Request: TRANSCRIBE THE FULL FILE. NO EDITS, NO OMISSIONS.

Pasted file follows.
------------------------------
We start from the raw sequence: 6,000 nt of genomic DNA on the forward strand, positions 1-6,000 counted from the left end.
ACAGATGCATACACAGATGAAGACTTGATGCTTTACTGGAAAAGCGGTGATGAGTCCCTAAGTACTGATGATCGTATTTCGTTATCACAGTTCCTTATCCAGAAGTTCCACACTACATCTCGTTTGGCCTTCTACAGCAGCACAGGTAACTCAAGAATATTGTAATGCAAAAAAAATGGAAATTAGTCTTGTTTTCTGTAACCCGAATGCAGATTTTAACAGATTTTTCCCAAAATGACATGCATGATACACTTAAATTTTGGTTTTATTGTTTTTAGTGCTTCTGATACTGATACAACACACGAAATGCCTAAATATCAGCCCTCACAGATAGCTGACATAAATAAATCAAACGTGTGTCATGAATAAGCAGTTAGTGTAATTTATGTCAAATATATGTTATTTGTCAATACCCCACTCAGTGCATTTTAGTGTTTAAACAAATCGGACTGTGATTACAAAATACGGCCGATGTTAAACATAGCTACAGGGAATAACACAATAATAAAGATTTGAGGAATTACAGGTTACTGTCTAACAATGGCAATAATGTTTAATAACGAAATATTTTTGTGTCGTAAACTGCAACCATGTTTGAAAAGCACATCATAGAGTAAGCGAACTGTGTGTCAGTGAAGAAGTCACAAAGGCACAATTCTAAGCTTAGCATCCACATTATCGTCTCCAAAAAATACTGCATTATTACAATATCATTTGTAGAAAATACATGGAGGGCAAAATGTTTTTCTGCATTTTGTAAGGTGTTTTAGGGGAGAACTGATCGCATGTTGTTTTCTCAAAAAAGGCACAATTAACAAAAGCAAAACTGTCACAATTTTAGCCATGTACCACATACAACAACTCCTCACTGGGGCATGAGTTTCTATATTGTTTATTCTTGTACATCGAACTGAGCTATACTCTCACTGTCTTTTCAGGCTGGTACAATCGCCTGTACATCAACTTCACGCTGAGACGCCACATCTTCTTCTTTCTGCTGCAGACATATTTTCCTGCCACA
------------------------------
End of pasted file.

We start from the raw sequence: 6,000 nt of genomic DNA on the forward strand, positions 1-6,000 counted from the left end.
ACAGATGCATACACAGATGAAGACTTGATGCTTTACTGGAAAAGCGGTGATGAGTCCCTAAGTACTGATGATCGTATTTCGTTATCACAGTTCCTTATCCAGAAGTTCCACACTACATCTCGTTTGGCCTTCTACAGCAGCACAGGTAACTCAAGAATATTGTAATGCAAAAAAAATGGAAATTAGTCTTGTTTTCTGTAACCCGAATGCAGATTTTAACAGATTTTTCCCAAAATGACATGCATGATACACTTAAATTTTGGTTTTATTGTTTTTAGTGCTTCTGATACTGATACAACACACGAAATGCCTAAATATCAGCCCTCACAGATAGCTGACATAAATAAATCAAACGTGTGTCATGAATAAGCAGTTAGTGTAATTTATGTCAAATATATGTTATTTGTCAATACCCCACTCAGTGCATTTTAGTGTTTAAACAAATCGGACTGTGATTACAAAATACGGCCGATGTTAAACATAGCTACAGGGAATAACACAATAATAAAGATTTGAGGAATTACAGGTTACTGTCTAACAATGGCAATAATGTTTAATAACGAAATATTTTTGTGTCGTAAACTGCAACCATGTTTGAAAAGCACATCATAGAGTAAGCGAACTGTGTGTCAGTGAAGAAGTCACAAAGGCACAATTCTAAGCTTAGCATCCACATTATCGTCTCCAAAAAATACTGCATTATTACAATATCATTTGTAGAAAATACATGGAGGGCAAAATGTTTTTCTGCATTTTGTAAGGTGTTTTAGGGGAGAACTGATCGCATGTTGTTTTCTCAAAAAAGGCACAATTAACAAAAGCAAAACTGTCACAATTTTAGCCATGTACCACATACAACAACTCCTCACTGGGGCATGAGTTTCTATATTGTTTATTCTTGTACATCGAACTGAGCTATACTCTCACTGTCTTTTCAGGCTGGTACAATCGCCTGTACATCAACTTCACGCTGAGACGCCACATCTTCTTCTTTCTGCTGCAGACATATTTTCCTGCCACA